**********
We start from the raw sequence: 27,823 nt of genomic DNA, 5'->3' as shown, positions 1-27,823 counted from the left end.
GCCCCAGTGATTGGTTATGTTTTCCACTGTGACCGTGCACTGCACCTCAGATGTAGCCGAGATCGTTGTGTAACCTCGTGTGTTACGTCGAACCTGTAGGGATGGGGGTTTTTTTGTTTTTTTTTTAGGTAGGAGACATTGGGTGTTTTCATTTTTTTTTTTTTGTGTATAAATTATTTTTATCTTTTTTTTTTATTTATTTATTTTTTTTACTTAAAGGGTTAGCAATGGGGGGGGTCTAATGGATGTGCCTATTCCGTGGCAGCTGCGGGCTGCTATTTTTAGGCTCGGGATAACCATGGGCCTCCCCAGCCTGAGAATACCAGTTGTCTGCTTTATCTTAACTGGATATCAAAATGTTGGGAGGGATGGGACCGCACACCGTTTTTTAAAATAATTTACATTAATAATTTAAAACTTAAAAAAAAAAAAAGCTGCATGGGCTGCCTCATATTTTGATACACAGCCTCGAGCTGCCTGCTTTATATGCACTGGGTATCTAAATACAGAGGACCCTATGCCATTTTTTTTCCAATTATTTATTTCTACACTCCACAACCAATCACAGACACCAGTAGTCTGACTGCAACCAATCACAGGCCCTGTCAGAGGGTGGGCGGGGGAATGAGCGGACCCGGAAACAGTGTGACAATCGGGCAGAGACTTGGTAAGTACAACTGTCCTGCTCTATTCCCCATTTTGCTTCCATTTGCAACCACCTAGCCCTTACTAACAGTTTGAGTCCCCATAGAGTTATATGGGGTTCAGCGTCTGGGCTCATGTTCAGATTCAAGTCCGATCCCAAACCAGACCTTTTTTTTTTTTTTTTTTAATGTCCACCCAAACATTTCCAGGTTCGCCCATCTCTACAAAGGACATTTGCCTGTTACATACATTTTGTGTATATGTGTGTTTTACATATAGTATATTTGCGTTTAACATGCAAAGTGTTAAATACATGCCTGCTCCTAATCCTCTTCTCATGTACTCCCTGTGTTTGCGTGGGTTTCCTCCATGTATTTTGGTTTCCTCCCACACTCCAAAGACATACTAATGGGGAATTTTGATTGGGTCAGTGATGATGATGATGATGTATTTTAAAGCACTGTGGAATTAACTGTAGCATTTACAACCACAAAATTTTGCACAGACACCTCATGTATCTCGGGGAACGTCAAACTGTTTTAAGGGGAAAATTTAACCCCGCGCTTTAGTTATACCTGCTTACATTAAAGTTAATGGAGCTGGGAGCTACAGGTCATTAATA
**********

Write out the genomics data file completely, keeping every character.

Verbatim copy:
We start from the raw sequence: 27,823 nt of genomic DNA, 5'->3' as shown, positions 1-27,823 counted from the left end.
GCCCCAGTGATTGGTTATGTTTTCCACTGTGACCGTGCACTGCACCTCAGATGTAGCCGAGATCGTTGTGTAACCTCGTGTGTTACGTCGAACCTGTAGGGATGGGGGTTTTTTTGTTTTTTTTTTAGGTAGGAGACATTGGGTGTTTTCATTTTTTTTTTTTTGTGTATAAATTATTTTTATCTTTTTTTTTTATTTATTTATTTTTTTTACTTAAAGGGTTAGCAATGGGGGGGGTCTAATGGATGTGCCTATTCCGTGGCAGCTGCGGGCTGCTATTTTTAGGCTCGGGATAACCATGGGCCTCCCCAGCCTGAGAATACCAGTTGTCTGCTTTATCTTAACTGGATATCAAAATGTTGGGAGGGATGGGACCGCACACCGTTTTTTAAAATAATTTACATTAATAATTTAAAACTTAAAAAAAAAAAAAGCTGCATGGGCTGCCTCATATTTTGATACACAGCCTCGAGCTGCCTGCTTTATATGCACTGGGTATCTAAATACAGAGGACCCTATGCCATTTTTTTTCCAATTATTTATTTCTACACTCCACAACCAATCACAGACACCAGTAGTCTGACTGCAACCAATCACAGGCCCTGTCAGAGGGTGGGCGGGGGAATGAGCGGACCCGGAAACAGTGTGACAATCGGGCAGAGACTTGGTAAGTACAACTGTCCTGCTCTATTCCCCATTTTGCTTCCATTTGCAACCACCTAGCCCTTACTAACAGTTTGAGTCCCCATAGAGTTATATGGGGTTCAGCGTCTGGGCTCATGTTCAGATTCAAGTCCGATCCCAAACCAGACCTTTTTTTTTTTTTTTTTTAATGTCCACCCAAACATTTCCAGGTTCGCCCATCTCTACAAAGGACATTTGCCTGTTACATACATTTTGTGTATATGTGTGTTTTACATATAGTATATTTGCGTTTAACATGCAAAGTGTTAAATACATGCCTGCTCCTAATCCTCTTCTCATGTACTCCCTGTGTTTGCGTGGGTTTCCTCCATGTATTTTGGTTTCCTCCCACACTCCAAAGACATACTAATGGGGAATTTTGATTGGGTCAGTGATGATGATGATGATGTATTTTAAAGCACTGTGGAATTAACTGTAGCATTTACAACCACAAAATTTTGCACAGACACCTCATGTATCTCGGGGAACGTCAAACTGTTTTAAGGGGAAAATTTAACCCCGCGCTTTAGTTATACCTGCTTACATTAAAGTTAATGGAGCTGGGAGCTACAGGTCATTAATA